1. Texas Misstep
King Solomon can rest easy.
O.J. Simpson was not convicted on one of the two murder charges against him.
But Johnny Manziel, by being suspended for one half of Saturday’s game against Rice, was.
Let’s walk this through, as if we were all summer interns at the law firm of Lightfoot, Franklin & White (or, more appropriately, Dewey, Cheatham and Howe).
1) Multiple collectibles brokers, including Florida-based memorabilia dealer Drew Tieman, inform ESPN that they had Manziel sign hundreds of items for them last winter for a “five figure flat fee”, but each of them stop short of even going Gen. Stomtonovich, refusing both to appear on camera and refusing to provide testimony to the NCAA. (And so the question you ask yourself is, Why did they come forward in the first place?)
2) Johnny Football denies accepting any money for autographs. Period.
3) The NCAA visits with Manziel last Sunday at his home in College Station for, as they say in those parts, “a spell.” Like, six hours. Presumably, based on yesterday’s outcome, he performed better than a young Edward Norton in “Primal Fear.”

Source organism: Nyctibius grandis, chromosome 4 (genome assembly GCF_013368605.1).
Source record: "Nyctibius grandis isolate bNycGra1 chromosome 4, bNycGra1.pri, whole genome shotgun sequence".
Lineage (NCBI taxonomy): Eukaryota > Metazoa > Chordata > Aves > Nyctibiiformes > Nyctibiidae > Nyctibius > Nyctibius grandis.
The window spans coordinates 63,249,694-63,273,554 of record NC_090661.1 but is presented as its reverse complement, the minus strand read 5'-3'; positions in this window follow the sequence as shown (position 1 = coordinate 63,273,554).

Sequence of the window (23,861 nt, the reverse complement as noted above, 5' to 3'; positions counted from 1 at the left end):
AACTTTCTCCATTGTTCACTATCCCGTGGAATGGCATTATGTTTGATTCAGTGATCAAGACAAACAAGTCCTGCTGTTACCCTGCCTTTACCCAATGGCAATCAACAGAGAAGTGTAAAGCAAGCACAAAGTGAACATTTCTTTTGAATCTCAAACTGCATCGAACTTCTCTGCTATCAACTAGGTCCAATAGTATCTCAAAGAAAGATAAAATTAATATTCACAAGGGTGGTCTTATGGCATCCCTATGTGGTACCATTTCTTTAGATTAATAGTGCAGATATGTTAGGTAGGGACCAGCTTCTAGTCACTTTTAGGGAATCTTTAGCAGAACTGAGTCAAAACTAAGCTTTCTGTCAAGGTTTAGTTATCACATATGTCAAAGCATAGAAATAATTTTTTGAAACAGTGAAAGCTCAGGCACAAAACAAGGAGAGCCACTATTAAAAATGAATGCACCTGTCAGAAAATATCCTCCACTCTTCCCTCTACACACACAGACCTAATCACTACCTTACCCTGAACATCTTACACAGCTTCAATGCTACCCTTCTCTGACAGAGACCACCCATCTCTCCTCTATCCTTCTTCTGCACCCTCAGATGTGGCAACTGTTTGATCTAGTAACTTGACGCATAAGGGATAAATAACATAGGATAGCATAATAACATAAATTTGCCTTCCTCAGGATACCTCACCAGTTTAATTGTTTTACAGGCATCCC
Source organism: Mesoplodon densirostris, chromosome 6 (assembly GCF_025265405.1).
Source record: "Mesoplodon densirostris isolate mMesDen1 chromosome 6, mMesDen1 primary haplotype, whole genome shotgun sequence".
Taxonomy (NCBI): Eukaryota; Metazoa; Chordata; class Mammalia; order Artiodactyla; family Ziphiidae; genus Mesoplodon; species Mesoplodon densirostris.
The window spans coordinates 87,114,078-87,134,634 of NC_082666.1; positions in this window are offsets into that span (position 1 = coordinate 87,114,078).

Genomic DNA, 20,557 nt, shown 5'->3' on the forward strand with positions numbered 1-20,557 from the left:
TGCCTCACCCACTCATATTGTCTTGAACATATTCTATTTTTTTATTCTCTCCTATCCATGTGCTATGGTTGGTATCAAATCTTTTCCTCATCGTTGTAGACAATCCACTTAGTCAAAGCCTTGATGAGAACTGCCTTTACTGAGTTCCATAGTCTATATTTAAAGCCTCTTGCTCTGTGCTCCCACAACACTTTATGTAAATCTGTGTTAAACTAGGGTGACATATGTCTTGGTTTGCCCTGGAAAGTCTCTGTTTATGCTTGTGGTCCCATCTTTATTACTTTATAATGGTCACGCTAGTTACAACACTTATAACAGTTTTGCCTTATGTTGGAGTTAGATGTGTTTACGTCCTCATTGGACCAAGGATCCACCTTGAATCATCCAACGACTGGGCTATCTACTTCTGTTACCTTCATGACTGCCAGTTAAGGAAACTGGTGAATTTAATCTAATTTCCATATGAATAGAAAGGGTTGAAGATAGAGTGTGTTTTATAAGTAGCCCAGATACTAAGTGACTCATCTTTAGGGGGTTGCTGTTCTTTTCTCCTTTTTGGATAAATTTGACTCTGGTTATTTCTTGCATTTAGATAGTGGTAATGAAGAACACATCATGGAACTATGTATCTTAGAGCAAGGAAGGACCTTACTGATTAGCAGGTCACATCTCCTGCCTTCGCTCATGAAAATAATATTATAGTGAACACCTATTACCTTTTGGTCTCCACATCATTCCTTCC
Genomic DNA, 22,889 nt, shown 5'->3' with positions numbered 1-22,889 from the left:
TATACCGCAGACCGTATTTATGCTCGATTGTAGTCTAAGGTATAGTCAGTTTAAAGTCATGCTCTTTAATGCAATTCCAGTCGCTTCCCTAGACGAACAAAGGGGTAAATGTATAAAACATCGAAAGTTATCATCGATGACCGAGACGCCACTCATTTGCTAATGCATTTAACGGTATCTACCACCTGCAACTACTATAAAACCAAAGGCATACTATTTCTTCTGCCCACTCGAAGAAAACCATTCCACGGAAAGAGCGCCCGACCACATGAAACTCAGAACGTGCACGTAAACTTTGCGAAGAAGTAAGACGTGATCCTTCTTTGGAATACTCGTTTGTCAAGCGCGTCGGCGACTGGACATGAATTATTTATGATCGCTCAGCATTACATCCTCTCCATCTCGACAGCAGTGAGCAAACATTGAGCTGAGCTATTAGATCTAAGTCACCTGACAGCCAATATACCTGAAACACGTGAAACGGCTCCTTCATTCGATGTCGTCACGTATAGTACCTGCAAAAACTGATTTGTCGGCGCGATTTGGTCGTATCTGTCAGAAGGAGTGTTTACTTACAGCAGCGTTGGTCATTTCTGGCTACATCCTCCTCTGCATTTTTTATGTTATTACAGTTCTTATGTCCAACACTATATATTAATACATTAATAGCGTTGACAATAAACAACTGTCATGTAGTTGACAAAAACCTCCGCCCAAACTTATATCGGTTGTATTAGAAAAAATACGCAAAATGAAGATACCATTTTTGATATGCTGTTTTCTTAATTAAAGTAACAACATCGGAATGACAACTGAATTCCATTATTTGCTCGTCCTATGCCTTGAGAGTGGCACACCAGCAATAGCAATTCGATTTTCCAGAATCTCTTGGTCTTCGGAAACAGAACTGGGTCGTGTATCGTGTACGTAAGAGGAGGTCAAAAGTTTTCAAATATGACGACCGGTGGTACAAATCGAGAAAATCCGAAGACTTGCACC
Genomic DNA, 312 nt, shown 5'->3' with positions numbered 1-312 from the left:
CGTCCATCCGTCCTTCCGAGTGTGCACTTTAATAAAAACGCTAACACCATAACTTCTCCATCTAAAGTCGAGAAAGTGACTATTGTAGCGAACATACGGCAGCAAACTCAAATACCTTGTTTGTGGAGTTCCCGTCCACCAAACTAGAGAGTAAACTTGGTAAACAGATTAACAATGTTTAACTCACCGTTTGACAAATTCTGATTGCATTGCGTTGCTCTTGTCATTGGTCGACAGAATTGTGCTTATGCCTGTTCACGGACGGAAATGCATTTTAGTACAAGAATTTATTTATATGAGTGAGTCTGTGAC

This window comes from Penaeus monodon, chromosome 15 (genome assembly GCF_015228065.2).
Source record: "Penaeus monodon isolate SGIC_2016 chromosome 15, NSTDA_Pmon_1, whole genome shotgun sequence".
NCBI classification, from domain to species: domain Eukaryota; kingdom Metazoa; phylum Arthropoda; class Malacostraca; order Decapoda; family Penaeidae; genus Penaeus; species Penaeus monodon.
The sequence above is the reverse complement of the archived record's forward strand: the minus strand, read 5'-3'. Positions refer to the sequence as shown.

4) Yesterday the NCAA and Texas A$M perform the intercollegiate athletics justice version of a reacharound. Based on a suggestion by the NCAA, the Aggies suspended Manziel for one half for Saturday’s game against Rice. Manziel is not being suspended for accepting money for signing hundreds, if not thousands, of items for men he barely knew. No, he is being suspended for an “inadvertent violation” of Bylaws 22.214.171.124 and 126.96.36.199, for failing to do more to prevent the use of his likeness for resale. Heyyyyyy! Only Texas A$M and the NC2A are allowed to do that.
Personally, I feel that the Owls should be given the choice whether to suspend Manziel for the first half or defer to the second half, but no one ever listens to me. Manziel must also address his teammates –seriously–regarding lessons learned (“Never, ever, EVER, deposit large sums of money in your bank account and never, ever, EVER, accept payment in the form of a check. We cool, bitches?”). If those conditions are met, Manziel will be reinstated for the second half. Is there some form of reinstatement ceremony involving a robed Mark Emmert and a slaughtered goat, or vice versa, that must occur in the locker room, I wonder?